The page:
In many industries dot-peening of 2D codes has become standard. The X-Y axis of an electromechanical process is controlled to vary the size, shape and spacing of the mark to be produced.
Treatment and/or machining to prepare the surface of the part is sometimes needed to improve the readability of the code.
Most lighting integrated with cameras are usually unsuitable for reading 2D dot-peened codes. Co-axial, directed lighting, when used on metallic surfaces will reflect a shiny image onto the camera’s lens. Anyone who has seen a movie directed by J. J. Abrams will be familiar with lens flare and how it makes the image useless for machine vision purposes.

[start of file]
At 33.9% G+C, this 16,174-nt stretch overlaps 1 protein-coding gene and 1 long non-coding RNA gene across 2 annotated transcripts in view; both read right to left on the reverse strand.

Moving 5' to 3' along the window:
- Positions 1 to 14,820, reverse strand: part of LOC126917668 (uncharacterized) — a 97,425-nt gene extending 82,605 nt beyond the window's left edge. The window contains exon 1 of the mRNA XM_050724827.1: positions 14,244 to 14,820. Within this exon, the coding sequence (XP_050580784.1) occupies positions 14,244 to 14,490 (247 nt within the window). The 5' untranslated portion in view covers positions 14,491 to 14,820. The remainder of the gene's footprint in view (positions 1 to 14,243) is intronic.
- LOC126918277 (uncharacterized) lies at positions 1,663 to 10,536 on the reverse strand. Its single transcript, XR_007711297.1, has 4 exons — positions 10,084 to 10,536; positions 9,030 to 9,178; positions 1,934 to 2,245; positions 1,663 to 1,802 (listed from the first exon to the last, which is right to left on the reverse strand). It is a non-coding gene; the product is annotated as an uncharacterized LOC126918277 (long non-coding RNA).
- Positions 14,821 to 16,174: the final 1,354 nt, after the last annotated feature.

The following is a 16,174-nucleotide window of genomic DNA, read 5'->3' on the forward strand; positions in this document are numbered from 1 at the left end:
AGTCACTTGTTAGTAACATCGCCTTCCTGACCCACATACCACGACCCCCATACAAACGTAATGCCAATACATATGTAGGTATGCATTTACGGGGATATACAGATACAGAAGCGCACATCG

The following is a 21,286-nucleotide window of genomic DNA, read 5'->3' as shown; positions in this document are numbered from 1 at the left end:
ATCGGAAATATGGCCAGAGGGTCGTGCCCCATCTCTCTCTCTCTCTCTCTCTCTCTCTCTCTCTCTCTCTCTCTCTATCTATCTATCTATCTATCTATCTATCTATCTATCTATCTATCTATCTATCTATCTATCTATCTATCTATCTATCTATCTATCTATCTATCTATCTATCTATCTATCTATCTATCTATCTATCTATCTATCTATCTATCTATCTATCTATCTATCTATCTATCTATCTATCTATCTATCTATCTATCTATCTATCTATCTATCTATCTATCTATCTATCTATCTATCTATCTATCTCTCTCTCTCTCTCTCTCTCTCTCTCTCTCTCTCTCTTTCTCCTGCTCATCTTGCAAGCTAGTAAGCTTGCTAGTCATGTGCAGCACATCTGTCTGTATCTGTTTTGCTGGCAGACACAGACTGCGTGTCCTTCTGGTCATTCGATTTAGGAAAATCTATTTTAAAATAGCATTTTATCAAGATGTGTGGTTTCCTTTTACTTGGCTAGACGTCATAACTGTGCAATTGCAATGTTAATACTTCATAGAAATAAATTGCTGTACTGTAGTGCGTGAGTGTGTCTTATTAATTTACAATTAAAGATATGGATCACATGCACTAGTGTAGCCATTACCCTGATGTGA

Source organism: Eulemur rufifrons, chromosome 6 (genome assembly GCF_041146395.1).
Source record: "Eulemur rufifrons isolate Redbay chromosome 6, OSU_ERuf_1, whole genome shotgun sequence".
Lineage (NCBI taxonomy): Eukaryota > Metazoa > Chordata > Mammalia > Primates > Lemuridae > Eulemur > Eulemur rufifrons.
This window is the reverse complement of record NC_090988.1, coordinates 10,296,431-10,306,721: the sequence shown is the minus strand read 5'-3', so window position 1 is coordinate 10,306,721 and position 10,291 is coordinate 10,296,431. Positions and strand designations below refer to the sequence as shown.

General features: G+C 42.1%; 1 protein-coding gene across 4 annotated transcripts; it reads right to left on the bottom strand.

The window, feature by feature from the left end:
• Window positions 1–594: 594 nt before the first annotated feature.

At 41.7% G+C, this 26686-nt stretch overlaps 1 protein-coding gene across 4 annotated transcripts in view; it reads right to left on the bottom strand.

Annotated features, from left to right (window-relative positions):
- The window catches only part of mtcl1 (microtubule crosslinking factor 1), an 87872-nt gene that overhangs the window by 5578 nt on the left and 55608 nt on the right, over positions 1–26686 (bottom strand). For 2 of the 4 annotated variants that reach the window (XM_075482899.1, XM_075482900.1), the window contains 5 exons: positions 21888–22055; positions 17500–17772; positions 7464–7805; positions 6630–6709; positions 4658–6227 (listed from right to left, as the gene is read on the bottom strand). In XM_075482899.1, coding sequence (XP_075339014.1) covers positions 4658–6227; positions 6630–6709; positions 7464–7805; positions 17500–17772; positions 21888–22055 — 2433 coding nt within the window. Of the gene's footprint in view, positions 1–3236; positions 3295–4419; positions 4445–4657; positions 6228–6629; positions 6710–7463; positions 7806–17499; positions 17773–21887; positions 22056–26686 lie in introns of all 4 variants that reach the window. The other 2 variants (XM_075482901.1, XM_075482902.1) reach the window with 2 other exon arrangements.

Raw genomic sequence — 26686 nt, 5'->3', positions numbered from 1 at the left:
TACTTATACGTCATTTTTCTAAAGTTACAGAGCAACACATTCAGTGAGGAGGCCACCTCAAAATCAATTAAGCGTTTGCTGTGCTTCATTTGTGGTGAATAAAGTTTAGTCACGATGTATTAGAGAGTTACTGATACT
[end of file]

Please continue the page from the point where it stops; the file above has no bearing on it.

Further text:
Red or Blue LEDs: By cutting out the more intense green light it allows for reducing glare in the image, while retaining contrast for the image capture.
Low Angle lighting: By mounting the lighting at a low angle, you minimise the reflection (or “shine”) back onto the lens whilst maintaining light on the object to catch the ridges made by the dot-peened code. You can achieve this best with a LED ring light.
LED Ring light: Depending on the shape of the code on the surface of the part, you can use this style of light to create the low angle needed; alternatively, for another code shape, you can use a LED bar light.
LED Bar light: Arranged in a square or parallel configuration this will highlight most dot-peened code shapes.
By exploiting the above configuration you can be sure of delivering a clear, matt image to your camera.